Episode 55 Transcript

Ep 55 Transcript | Surrogacy Psychological Screening with Angela Bethea-Walsh, Ph.D.

(This is a reshare of one of our top episodes from Season 1.)

Eloise Drane
Angela Bethea-Walsh is a licensed psychologist in Georgia. She received her doctoral degree in counseling psychology from Lehigh University. She then completed a three-year postdoctoral fellowship in clinical health and addiction psychology at Mount Sinai St. Luke’s Roosevelt Hospital Center, Columbia University’s College of Physicians and Surgeons in New York. She is the owner of Bethea Consulting in psychological services as a private practice located in Atlanta, Georgia. She enjoys working with individuals presenting with fertility concerns, pre, and postnatal mental health. She co-leads a psychotherapy group for women infertility treatment. Another arm of her practice includes psychological consultation for individuals involved in medically assisted reproduction, including intended parents, gestational carrier candidates, and egg and sperm donor candidates. She practices evidence-based, culturally sensitive interventions with an emphasis on social and reproductive justice. Welcome, Angela.

Intro
Whoever thought making a baby could be so hard? Luckily, the fertility journey isn’t meant to be traveled alone. Eloise Drane has helped hundreds of people build and grow their families over the last 15 years. And she’s ready to share insider knowledge and expertise with you. So grab a seat, and let’s talk fertility and alternative family building in the fertility cafe.

Eloise Drane
Hey, everyone, welcome to this week’s fertility Cafe episode. And this week, we have a guest, and obviously, based on her intro, this is Angela Bethea-Walsh. Welcome, Angela.

Angela Bethea-Walsh
Thank you so much for having me, Ellie. Looking forward to talking with you.

Eloise Drane
Yes, thank you so much for joining me and we have a lot to talk about. And the reason why I wanted to do this show, there’s a lot of gestational surrogates. When you tell them well, you have to complete a psychological evaluation, in order to see if you can even qualify to become a surrogate, a lot of them instantly get nervous. I know I got nervous when I had first completed my psychological evaluation, and was going in there and was like, Oh, my God, they’re going to tell me that I’m crazy. They’re going to tell me that there’s no way in the world. And quite honestly, I think we all have a little bit of crazy anyway. But when it comes to the psychological evaluation to become a surrogate, and that’s a determining factor, it’s rather important. So wanted to be able to give everybody an opportunity to understand ahead of time, what is it really like and what can they expect when they go into a mental health professional’s office? Well, right now, maybe not necessarily physically in the office, maybe video. But we’ll talk about all of that. And what they can expect in kind of understand so that they can have a calmer sense of completing this evaluation. So before we get started, again, I know I just did the intro, but would you mind sharing a little bit about yourself and your background? And kind of what got you into this field?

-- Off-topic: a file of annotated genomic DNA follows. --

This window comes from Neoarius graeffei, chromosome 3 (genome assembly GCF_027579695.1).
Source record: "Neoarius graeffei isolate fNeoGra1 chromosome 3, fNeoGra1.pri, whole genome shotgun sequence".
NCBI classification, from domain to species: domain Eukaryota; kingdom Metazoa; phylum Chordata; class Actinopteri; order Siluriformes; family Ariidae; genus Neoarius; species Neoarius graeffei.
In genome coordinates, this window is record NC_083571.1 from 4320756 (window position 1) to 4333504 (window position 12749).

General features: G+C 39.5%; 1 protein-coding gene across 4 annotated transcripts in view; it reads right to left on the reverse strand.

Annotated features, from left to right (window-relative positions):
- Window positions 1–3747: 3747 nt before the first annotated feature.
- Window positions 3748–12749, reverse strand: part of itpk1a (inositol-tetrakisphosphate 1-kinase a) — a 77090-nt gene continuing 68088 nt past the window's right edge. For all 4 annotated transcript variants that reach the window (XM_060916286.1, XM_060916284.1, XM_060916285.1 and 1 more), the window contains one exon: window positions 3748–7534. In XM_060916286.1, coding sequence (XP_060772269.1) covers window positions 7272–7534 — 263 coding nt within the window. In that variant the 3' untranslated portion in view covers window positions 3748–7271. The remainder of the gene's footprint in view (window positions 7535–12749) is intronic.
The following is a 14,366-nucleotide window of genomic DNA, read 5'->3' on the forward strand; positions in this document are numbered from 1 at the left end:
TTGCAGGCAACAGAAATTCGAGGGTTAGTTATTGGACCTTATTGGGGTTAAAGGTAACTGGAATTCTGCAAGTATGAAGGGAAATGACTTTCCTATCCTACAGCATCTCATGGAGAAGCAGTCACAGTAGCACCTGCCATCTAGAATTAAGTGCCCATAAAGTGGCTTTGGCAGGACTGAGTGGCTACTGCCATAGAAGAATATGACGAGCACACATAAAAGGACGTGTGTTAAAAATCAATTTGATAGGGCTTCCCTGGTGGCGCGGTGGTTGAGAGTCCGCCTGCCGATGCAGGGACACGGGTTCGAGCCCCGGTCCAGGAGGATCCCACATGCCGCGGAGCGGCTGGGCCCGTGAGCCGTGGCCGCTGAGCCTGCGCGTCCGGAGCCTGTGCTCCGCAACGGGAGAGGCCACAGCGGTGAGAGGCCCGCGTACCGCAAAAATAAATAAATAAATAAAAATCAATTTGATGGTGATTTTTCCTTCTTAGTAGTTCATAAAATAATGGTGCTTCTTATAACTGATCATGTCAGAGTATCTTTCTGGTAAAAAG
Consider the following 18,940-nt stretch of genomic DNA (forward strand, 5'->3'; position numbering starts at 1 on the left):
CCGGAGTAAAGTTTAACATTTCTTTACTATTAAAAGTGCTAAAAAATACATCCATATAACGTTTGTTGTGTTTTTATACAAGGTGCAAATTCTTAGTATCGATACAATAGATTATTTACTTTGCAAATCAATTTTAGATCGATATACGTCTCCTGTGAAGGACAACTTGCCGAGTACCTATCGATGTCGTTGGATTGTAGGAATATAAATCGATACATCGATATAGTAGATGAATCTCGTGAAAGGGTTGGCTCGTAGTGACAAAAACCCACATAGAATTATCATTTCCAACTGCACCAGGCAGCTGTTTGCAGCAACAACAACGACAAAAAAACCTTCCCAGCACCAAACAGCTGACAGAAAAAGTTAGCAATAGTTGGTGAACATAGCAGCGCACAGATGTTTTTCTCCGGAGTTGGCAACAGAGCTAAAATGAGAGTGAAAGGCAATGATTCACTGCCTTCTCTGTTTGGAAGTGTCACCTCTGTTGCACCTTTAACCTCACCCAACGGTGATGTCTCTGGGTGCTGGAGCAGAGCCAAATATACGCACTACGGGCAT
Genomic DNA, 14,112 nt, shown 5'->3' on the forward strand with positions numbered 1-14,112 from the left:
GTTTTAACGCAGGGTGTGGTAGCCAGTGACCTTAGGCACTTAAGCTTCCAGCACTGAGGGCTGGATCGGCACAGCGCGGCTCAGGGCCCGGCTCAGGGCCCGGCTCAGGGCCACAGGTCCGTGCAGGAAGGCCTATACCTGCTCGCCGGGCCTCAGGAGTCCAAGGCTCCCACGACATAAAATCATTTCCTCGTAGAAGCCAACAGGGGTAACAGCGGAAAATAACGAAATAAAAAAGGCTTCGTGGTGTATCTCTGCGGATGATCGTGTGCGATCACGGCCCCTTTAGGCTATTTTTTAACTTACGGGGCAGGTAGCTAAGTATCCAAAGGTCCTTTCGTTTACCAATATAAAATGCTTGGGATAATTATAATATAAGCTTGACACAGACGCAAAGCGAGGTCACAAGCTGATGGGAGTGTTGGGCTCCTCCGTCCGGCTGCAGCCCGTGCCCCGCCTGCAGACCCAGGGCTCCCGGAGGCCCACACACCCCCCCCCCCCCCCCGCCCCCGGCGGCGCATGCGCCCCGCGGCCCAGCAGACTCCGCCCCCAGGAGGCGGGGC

Angela Bethea-Walsh
Sure. Well, thank you so much. I really look forward to this and I am a psychologist, I am in fellow private practice. I have been in private practice for eight years in Atlanta. And I actually have a Ph.D. in counseling psychology, but all of my advanced training has been in clinical health and addiction psychology. And if we’re looking on the clinical health side, I really enjoy doing consultations and evaluations of people who are seeking specific kinds of medical interventions. Actually, early on in my career, I did some of that work with people seeking bariatric surgery. And then I ended up in this line of work, I mean, partially because of you, but partially also because of my own experience with fertility treatments. And I actually conceived my daughter, or we conceived our daughter using IVF.

And having just no upfront experience with that, I think, got me thinking about later on down the line. After I had my daughter, I just thought about, wow, how could I be of help or be a resource to other people who are trying to start a family or expand a family and you are a big part of this journey. I have not ever met a gestational surrogate or someone who has served as a surrogate ever before I met you. So I thought more about how I could sort of evolve my practice and be a resource to people who are trying to start to expand and obviously, work alongside a gestational carrier to start or expand a family. So I love this work. I’ve been doing it for a couple of years now. And so, yeah, so it’s a big part of what I love to do as a psychologist.